Technology and children

By: Cris Evert B. Lato-Ruffolo - CDN Digital | December 07,2019 - 07:24 AM

One of my close friends called me on a busy Friday evening to tell me that she was “very disturbed.”

She was having dinner with her six-year-old daughter when she asked, out of the blue, what the little girl wanted to become in the future. 

“I want to be a vlogger Mom,” was the response from her first grader. 

She was expecting her to say “lawyer” or “teacher” or “doctor.” 

“My girl wants to be a vlogger! Is that even a career?” she asked with her panic level clearly at 99.9 percent. 

This is not the first time I heard stories about children wanting to embrace a future that is related to social media and online digital platforms. Children also want to be an influencer, an e-gamer, and a travel blogger. Simply put, these are jobs that children have been seeing on social media that they think are fun and cool. 

Are the days of “When I grow up, I want to be a teacher!” already gone? Is our society going to hear more screams from my friend because her child wants to be a vlogger? 

A session during the Leadership and Education Action for Development (LEAD) Summit last Thursday, December 5, tackled this issue quite extensively. 

The two-day summit, which was organized by the Ramon Aboitiz Foundation Inc. (Rafi) gathered more than 200 leaders from the public education sector, local school boards, local schools governing councils as well as experts and practitioners in the fields of education, learning and development and human resource recruit from key industries. 

The room was full of teachers and educators who were having lively and insightful conversations on how to achieve education and leadership outcomes. The summit was designed for the participants to map out initiatives and efforts to promote better collaboration and synergy between and among sectors and industries. 

The session on “Industry Essentials and Trends in Learning and Leaders” made me take notes vigorously because the discussion went from the essential skills and values of graduates that are needed in real-world employment to finding the sweet spot in dealing with children’s use of technology. 

The panel was composed of individuals who are well respected in their fields. More importantly, they are also parents facing challenges on how to deal with their children’s technology usage. 

Moderator Marie Sol Gonzalvo of Rafi’s Kool Adventure Camp (KAC) was right when she said that any discussion on technology can turn  into a parenting session because parents nowadays are facing technology-driven challenges, which can affect both their relationship with their children and the future careers of their “little ones.”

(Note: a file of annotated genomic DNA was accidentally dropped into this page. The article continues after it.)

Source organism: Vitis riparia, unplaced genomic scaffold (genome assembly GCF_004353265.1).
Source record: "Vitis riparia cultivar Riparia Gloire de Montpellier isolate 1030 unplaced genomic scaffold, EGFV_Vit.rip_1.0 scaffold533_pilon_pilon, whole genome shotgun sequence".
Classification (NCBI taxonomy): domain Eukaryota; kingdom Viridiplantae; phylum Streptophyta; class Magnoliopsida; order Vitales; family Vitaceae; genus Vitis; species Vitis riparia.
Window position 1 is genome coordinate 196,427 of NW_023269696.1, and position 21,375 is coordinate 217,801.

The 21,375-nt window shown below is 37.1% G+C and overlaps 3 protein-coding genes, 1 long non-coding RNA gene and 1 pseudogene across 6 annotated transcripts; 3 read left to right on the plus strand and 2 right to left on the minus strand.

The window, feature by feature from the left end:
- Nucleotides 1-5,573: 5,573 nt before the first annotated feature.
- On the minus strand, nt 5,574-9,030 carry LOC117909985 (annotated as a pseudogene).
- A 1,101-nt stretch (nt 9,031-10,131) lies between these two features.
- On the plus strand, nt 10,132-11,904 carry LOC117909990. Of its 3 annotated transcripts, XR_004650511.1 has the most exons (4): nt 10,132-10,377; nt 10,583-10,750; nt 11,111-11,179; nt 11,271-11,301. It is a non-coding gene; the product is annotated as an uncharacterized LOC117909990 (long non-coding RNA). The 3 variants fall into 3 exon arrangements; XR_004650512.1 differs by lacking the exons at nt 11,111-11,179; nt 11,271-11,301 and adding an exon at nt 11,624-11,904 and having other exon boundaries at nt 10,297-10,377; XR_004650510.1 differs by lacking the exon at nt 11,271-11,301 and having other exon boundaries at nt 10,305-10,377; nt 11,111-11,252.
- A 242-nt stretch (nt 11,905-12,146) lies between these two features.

I went home on the first day with a couple of reminders and tips on how to discuss technology use with your children.

Understand technology

Jovenir Bataican, managing consultant of IdeaCentral, says it is important for parents to understand technology. There is really no shortcut in understanding technology. As a parent, you have to study it and immerse in it so you can relate to them. If there is a need for digital conversations, which means communicating with your children via Facebook messenger, then do it. 

Cathleen Ramona Wilson, co-founder of For The Women Foundation, says parents will not be able to stop children’s usage of technology because this generation will be drawn to it constantly. Prohibiting usage or dismissing technology all together will not open the table for conversations between parent and child. 

Have a two-way discussion on limiting technology usage 

Michael Godinez, a human resource practitioner, says talking to children about setting a limit to technology use is a challenging task as the moment when you talk to your child about sex. 

“Parenting is always evolving. There is no book that tells you what to do,” says Godinez. 

Godinez says it is a tricky situation when a parent talks to the child about limiting technology or social media use when the child often sees the parent using his laptop or phone. 

What to do? Modelling. The kind that does not involve a ramp. If it’s dinner time, then you might want to follow the no-cellphone rule so everyone is focused on the meal and the family discussion. 

Be present

Is it wrong for children to want to be a vlogger or an e-gamer? My answer is no. Our children can be anything and anyone they want to be. Should we just allow them to pursue careers that we do not like for them? This is a difficult question that requires reflection. But it has been proven that children are the happiest and most successful when they are given the freedom to choose and pursue their passions. A vlogger is not exactly what you have in mind as a career for your six-year-old but respect the choice. Guide her through the process. Be very present when you discuss social media and technology to her. Sure, a lot can change in the years in between six and 18 and this is the reason why we have to work double time in inspiring and motivating them to become the best versions of themselves as they learn about the values of hard work, perseverance and honesty, which do not come easy in any career that a person chooses to pursue. 

Bill Gates, tech billionaire, philanthropist, co-founder of Microsoft, was telling the truth when he was quoted saying, “Technology is just a tool in terms of getting the kids working together and motivating them. The teacher is the most important.”

Parents are often the children’s first teachers. Let us do our job in becoming the best ones to them. 

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